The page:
The Technology 10: Microsoft, Apple, Qualcomm, Cannon, Infosys Tech, Applied Materials, Analog devices, Maxim Integrated Products, Garmin, National Instruments Corp.
The premise of the Tech 10 is quite simple, using a simple stock screener (in this case Google finance) I separated out these companies largely based on balance sheet strength, and then I crossed the companies with the Ockham valuation framework. In this market many stocks look undervalued compared to historical multiples but only those with great balance sheets can give an appropriate risk/return profile.
Before we get to the list, here are the screens that I used to identify stocks with relative strength to the marketplace. First, we placed a floor on market cap of $1B, so that we only returned stocks with an established track record, no start-ups. Next, we looked at price-to-book value ratios. The low end of the range we set at .5 because if a stock is selling at less than half of book value there is a reason: either the assets are going to be written down or there are other underlying issues that warrant the especially low valuation below liquidation value. Likewise, we confined our search to companies with price-to-book of less than 5 for obvious reasons.
As everyone knows, and Sirius XM Radio (SIRI) has recently reminded us, stocks can fall into real trouble if there is a threat that the company will not be able to meet short term debt obligations, for this reason we have screened out any stock with a current ratio of less than 1. Also, we want to deal with companies that have minimal debt exposure even in the long term, so many of these stocks actually have zero long term debt but we have capped the debt-to-equity percentage at 3%. In an effort to takeout any companies that are no longer growing, we required a 5 year average revenue growth to be greater than 5%. And finally, we added a component to judge the management of these companies, as we only included stocks that have greater than 12% average ROE over the last 5 years. So, without further clarification, here are the results in order from largest to smallest:
1. Microsoft Corp. (MSFT)
Love them or hate them, they are the largest technology company in the U.S., and they have an exemplary balance sheet. Cash is king like never before, and Microsoft has gobs of it after being the operating system for more than a decade. There is now greater competition to the operating system business than there was during the antitrust days with Apple and Linux. And with the disaster that has been Vista, Microsoft is pushing as hard as they can to get Windows 7 on everyone’s desktop as soon as possible. While this company is mature and has far less growth potential than many others on this list (although they do pay a decent dividend), it is the balance sheet that you have to admire. They have cash of nearly $21 billion at the end of 2008, and have absolutely zero long term debt. At current valuations, there is a compelling argument for owning Microsoft.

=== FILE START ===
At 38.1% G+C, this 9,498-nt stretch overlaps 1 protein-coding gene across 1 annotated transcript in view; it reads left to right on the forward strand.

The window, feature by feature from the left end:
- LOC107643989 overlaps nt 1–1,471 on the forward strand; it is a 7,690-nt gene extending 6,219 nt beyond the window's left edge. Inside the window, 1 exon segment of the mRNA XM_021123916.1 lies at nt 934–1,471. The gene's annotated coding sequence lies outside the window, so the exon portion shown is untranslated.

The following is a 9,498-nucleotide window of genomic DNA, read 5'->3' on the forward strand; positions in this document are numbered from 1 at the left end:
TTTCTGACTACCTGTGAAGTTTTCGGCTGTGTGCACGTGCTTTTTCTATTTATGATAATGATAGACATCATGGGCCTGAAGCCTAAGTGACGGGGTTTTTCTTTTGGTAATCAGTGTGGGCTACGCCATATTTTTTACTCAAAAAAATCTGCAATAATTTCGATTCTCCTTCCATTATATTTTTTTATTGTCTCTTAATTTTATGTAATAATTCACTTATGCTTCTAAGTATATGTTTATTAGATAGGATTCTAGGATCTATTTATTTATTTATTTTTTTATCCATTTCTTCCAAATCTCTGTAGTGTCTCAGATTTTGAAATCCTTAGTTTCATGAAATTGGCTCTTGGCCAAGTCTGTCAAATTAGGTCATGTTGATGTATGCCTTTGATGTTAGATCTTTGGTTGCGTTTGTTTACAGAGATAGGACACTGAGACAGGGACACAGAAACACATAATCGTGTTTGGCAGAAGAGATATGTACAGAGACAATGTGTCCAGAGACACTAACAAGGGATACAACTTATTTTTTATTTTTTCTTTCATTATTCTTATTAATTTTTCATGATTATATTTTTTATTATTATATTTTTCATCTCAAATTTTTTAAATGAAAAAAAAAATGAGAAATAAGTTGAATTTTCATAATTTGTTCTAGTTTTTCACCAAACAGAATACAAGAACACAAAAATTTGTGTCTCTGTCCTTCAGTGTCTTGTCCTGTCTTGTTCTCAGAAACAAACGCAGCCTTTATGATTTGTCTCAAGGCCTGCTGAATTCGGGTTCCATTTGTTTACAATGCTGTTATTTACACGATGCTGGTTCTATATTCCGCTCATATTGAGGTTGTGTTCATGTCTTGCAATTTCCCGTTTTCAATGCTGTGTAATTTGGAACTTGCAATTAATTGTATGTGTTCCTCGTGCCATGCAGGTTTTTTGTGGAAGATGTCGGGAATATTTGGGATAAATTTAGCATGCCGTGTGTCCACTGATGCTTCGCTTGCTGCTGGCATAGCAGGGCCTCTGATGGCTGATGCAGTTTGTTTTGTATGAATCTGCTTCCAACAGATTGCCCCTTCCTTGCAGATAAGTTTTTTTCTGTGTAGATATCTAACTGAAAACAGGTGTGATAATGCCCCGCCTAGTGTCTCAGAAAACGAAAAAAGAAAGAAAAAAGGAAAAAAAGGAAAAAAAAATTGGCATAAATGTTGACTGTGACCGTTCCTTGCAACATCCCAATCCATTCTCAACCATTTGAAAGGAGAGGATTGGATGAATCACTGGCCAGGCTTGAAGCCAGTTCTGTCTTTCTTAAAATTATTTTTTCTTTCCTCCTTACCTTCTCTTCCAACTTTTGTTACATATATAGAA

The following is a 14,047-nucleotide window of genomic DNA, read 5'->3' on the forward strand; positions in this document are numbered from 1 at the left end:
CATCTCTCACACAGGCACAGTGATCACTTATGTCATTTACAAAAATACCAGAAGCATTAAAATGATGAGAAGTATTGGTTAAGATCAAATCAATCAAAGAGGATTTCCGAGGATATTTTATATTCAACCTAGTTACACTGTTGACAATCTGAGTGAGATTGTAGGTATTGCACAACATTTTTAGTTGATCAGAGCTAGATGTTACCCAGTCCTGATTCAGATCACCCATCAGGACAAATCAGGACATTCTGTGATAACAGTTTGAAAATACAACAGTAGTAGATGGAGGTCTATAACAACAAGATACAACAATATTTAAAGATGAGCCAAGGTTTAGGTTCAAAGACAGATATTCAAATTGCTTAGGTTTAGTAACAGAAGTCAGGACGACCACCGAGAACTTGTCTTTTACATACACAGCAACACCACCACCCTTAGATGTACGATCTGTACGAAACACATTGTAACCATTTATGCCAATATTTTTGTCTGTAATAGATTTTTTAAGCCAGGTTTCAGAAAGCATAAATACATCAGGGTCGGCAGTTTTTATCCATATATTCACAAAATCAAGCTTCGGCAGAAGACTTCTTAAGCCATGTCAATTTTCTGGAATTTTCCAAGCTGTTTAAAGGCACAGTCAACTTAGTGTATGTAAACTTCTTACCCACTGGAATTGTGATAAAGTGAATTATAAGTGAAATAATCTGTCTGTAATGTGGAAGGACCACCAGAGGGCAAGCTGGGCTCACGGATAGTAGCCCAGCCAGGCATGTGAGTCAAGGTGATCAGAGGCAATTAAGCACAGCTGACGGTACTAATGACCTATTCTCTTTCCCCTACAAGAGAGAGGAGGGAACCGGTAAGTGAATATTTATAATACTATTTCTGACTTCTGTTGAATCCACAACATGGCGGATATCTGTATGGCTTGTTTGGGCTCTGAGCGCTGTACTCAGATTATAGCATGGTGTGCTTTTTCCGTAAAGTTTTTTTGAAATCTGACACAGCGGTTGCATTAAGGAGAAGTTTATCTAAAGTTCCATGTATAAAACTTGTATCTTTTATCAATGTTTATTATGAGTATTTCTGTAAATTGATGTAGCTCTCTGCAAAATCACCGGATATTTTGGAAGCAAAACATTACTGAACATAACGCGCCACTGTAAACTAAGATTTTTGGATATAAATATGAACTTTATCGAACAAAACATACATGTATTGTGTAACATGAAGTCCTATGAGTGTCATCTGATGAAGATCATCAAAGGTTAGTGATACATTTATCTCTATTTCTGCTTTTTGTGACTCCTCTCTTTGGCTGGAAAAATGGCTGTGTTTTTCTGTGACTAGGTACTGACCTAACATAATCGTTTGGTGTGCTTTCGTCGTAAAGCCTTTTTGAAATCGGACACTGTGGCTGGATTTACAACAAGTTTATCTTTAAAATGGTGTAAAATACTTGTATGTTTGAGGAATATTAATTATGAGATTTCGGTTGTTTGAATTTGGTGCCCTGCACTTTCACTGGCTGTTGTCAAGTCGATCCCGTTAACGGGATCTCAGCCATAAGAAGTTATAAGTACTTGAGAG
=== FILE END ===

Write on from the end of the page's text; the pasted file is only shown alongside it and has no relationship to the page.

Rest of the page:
2. Apple, Inc. (AAPL)
Long the thorn in Microsoft’s side, Apple has been creating the must-have devices one after another since the iPod was released in 2001. The company sells high end electronics and computers and has been grabbing market share for years. The string of hits products that has followed has given Apple the balance sheet strength to be the envy of any company. The company has continued to sell well even in this recessionary spending environment, which just continues the unbelievable growth that brings the 5 year average annual revenue growth to nearly 40%! For a company with a market cap of $80 billion, that growth is nothing short of spectacular. At the end of 2008, the company was sitting on a mountain of cash ($26 billion), as amazing $29 per share and no long term debt obligations. Even with the company’s iconic CEO Steve Jobs on hiatus, this company has plenty of options with that cash and lots of promise as the Apple faithful will remain loyal to their brand.